Literature from the Women's Movement
English 2, section 2, taught by Pat
Redmond; Women in Contemporary
Literature English 24, section 9, taught by
Debbie Kolb; History of Women in Western
Europe History 197, taught by Joan Scott;
Women in Politics Political Science 95,
section 1, taught by Mary Lepper;
Contemporary Sex Roles Psychology 183,
taught by Judith Flaxman; Family and
Society Sociology 62, and Women's
Health Care Issues Nursing 1 13, taught by
Cathy Fogel.
The Women's Studies curriculum was
designed to "explore influences in the
experiences of women in the past and
present, and to study theories and
Living costs climb; workweek shorter
WASHINGTON (UPI) The American
worker's buying power decreased in
September as the cost of living went up 0.4
per cent and the average workweek grew
shorter, the Labor Department reported
Thursday.
The increase in the Consumer Price Index
was the smallest since April, but it combined
with reduced working hours to produce a 0.5
per cent decline in real spendable earnings
money left after taxes, Social Security and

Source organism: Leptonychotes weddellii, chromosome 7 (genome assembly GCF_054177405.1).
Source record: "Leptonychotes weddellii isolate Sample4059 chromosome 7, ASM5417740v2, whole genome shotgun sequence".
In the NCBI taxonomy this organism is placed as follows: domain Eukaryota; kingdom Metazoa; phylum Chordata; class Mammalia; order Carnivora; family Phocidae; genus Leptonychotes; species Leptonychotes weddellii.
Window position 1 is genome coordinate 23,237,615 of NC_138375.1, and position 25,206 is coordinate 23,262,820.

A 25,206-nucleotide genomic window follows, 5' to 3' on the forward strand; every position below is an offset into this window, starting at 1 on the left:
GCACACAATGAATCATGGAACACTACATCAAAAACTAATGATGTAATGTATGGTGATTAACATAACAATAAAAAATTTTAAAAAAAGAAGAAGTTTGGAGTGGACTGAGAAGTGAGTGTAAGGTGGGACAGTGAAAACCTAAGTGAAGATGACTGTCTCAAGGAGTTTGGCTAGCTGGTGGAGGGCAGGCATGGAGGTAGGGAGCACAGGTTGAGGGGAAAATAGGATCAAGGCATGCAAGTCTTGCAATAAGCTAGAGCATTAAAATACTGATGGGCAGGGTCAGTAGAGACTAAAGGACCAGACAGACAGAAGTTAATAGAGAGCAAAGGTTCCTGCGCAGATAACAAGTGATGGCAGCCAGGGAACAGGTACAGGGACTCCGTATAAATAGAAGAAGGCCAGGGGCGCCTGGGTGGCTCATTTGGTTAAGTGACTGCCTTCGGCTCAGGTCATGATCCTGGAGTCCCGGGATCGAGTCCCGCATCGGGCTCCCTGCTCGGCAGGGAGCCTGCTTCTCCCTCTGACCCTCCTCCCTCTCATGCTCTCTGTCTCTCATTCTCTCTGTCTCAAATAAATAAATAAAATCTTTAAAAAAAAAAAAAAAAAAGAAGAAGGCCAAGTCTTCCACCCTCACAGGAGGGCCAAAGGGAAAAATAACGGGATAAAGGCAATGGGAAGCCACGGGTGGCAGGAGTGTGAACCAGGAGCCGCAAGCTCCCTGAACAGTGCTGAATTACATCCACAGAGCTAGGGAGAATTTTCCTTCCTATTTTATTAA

adjustment for infit;n
This left earnings 0.8 per cent lower than a
year ago, for the worst showing since
economists declared the recession ended.
In its final report before the election, the
Labor Department said the cost of living
rose at an annual rate of 4.8 per cent.
The price index, the most closely watched
inflation indicator, stands at 172.6 per cent
of its 1967 base of 100, meaning goods and
services worth $100 nine years ago cost
$172.60 in September.
President Ford's top economist, Alan
Greenspan, chairperson of the Council of
Economic Advisers, said the relatively small
price rise in September foreshadowed a
modest increase in inflation for the
remainder of this year.
by L. Poole. R. Perkins, and J. Tudor
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interpretations offered by different
disciplines about the origins of and the
changes in sex roles."
The program is not designed as a major
but instead as an area of concentration under